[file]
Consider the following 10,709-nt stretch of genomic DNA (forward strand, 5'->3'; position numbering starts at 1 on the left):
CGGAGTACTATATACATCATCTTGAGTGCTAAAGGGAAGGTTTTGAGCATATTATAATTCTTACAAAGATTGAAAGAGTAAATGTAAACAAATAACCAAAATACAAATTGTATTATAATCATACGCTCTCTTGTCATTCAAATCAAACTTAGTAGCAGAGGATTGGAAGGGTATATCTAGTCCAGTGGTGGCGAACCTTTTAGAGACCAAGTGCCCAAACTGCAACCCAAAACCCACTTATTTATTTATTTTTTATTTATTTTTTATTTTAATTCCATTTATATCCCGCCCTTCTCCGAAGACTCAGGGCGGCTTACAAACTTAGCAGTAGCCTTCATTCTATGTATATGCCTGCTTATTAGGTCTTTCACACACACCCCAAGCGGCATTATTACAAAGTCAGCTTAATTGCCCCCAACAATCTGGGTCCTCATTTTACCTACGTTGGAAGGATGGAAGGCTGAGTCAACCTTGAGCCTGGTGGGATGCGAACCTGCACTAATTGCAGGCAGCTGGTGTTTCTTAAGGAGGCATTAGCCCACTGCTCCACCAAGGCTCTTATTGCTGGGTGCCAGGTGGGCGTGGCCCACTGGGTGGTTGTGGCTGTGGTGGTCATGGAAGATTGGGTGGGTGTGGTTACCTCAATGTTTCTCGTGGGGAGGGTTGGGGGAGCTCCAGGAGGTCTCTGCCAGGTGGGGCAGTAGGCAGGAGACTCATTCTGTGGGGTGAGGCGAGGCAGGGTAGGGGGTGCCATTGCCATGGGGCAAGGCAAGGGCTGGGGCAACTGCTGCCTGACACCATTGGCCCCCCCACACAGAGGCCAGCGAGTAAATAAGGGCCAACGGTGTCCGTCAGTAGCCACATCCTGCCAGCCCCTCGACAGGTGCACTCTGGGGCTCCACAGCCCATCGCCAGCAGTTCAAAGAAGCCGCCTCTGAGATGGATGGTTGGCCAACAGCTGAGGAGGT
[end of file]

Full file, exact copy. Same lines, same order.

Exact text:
Consider the following 10,709-nt stretch of genomic DNA (forward strand, 5'->3'; position numbering starts at 1 on the left):
CGGAGTACTATATACATCATCTTGAGTGCTAAAGGGAAGGTTTTGAGCATATTATAATTCTTACAAAGATTGAAAGAGTAAATGTAAACAAATAACCAAAATACAAATTGTATTATAATCATACGCTCTCTTGTCATTCAAATCAAACTTAGTAGCAGAGGATTGGAAGGGTATATCTAGTCCAGTGGTGGCGAACCTTTTAGAGACCAAGTGCCCAAACTGCAACCCAAAACCCACTTATTTATTTATTTTTTATTTATTTTTTATTTTAATTCCATTTATATCCCGCCCTTCTCCGAAGACTCAGGGCGGCTTACAAACTTAGCAGTAGCCTTCATTCTATGTATATGCCTGCTTATTAGGTCTTTCACACACACCCCAAGCGGCATTATTACAAAGTCAGCTTAATTGCCCCCAACAATCTGGGTCCTCATTTTACCTACGTTGGAAGGATGGAAGGCTGAGTCAACCTTGAGCCTGGTGGGATGCGAACCTGCACTAATTGCAGGCAGCTGGTGTTTCTTAAGGAGGCATTAGCCCACTGCTCCACCAAGGCTCTTATTGCTGGGTGCCAGGTGGGCGTGGCCCACTGGGTGGTTGTGGCTGTGGTGGTCATGGAAGATTGGGTGGGTGTGGTTACCTCAATGTTTCTCGTGGGGAGGGTTGGGGGAGCTCCAGGAGGTCTCTGCCAGGTGGGGCAGTAGGCAGGAGACTCATTCTGTGGGGTGAGGCGAGGCAGGGTAGGGGGTGCCATTGCCATGGGGCAAGGCAAGGGCTGGGGCAACTGCTGCCTGACACCATTGGCCCCCCCACACAGAGGCCAGCGAGTAAATAAGGGCCAACGGTGTCCGTCAGTAGCCACATCCTGCCAGCCCCTCGACAGGTGCACTCTGGGGCTCCACAGCCCATCGCCAGCAGTTCAAAGAAGCCGCCTCTGAGATGGATGGTTGGCCAACAGCTGAGGAGGT